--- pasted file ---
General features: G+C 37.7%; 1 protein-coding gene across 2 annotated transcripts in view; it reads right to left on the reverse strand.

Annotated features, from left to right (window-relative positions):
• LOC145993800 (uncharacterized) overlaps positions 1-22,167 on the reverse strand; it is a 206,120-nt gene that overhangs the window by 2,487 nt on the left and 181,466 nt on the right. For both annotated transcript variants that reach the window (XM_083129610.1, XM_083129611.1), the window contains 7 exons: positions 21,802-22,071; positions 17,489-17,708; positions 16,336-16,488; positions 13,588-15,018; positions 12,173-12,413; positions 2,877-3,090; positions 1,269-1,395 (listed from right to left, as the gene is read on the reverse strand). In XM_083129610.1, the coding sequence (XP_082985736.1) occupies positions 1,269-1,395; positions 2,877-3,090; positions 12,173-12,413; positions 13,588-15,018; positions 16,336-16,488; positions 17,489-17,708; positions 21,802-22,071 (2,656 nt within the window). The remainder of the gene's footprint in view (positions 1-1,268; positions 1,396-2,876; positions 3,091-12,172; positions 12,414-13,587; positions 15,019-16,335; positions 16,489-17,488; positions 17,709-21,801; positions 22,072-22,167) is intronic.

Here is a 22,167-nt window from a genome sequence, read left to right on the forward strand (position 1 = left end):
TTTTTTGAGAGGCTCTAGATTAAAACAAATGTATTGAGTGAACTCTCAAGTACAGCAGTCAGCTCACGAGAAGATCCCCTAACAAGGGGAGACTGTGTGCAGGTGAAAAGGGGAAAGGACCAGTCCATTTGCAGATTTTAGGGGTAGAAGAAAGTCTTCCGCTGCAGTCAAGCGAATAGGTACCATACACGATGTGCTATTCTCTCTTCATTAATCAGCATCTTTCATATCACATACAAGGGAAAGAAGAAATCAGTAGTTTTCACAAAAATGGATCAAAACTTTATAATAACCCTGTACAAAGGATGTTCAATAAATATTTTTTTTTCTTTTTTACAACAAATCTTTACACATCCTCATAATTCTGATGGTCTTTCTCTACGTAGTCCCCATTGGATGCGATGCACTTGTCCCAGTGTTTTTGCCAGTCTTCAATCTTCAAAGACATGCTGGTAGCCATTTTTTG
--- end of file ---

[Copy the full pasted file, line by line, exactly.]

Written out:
General features: G+C 37.7%; 1 protein-coding gene across 2 annotated transcripts in view; it reads right to left on the reverse strand.

Annotated features, from left to right (window-relative positions):
• LOC145993800 (uncharacterized) overlaps positions 1-22,167 on the reverse strand; it is a 206,120-nt gene that overhangs the window by 2,487 nt on the left and 181,466 nt on the right. For both annotated transcript variants that reach the window (XM_083129610.1, XM_083129611.1), the window contains 7 exons: positions 21,802-22,071; positions 17,489-17,708; positions 16,336-16,488; positions 13,588-15,018; positions 12,173-12,413; positions 2,877-3,090; positions 1,269-1,395 (listed from right to left, as the gene is read on the reverse strand). In XM_083129610.1, the coding sequence (XP_082985736.1) occupies positions 1,269-1,395; positions 2,877-3,090; positions 12,173-12,413; positions 13,588-15,018; positions 16,336-16,488; positions 17,489-17,708; positions 21,802-22,071 (2,656 nt within the window). The remainder of the gene's footprint in view (positions 1-1,268; positions 1,396-2,876; positions 3,091-12,172; positions 12,414-13,587; positions 15,019-16,335; positions 16,489-17,488; positions 17,709-21,801; positions 22,072-22,167) is intronic.

Here is a 22,167-nt window from a genome sequence, read left to right on the forward strand (position 1 = left end):
TTTTTTGAGAGGCTCTAGATTAAAACAAATGTATTGAGTGAACTCTCAAGTACAGCAGTCAGCTCACGAGAAGATCCCCTAACAAGGGGAGACTGTGTGCAGGTGAAAAGGGGAAAGGACCAGTCCATTTGCAGATTTTAGGGGTAGAAGAAAGTCTTCCGCTGCAGTCAAGCGAATAGGTACCATACACGATGTGCTATTCTCTCTTCATTAATCAGCATCTTTCATATCACATACAAGGGAAAGAAGAAATCAGTAGTTTTCACAAAAATGGATCAAAACTTTATAATAACCCTGTACAAAGGATGTTCAATAAATATTTTTTTTTCTTTTTTACAACAAATCTTTACACATCCTCATAATTCTGATGGTCTTTCTCTACGTAGTCCCCATTGGATGCGATGCACTTGTCCCAGTGTTTTTGCCAGTCTTCAATCTTCAAAGACATGCTGGTAGCCATTTTTTG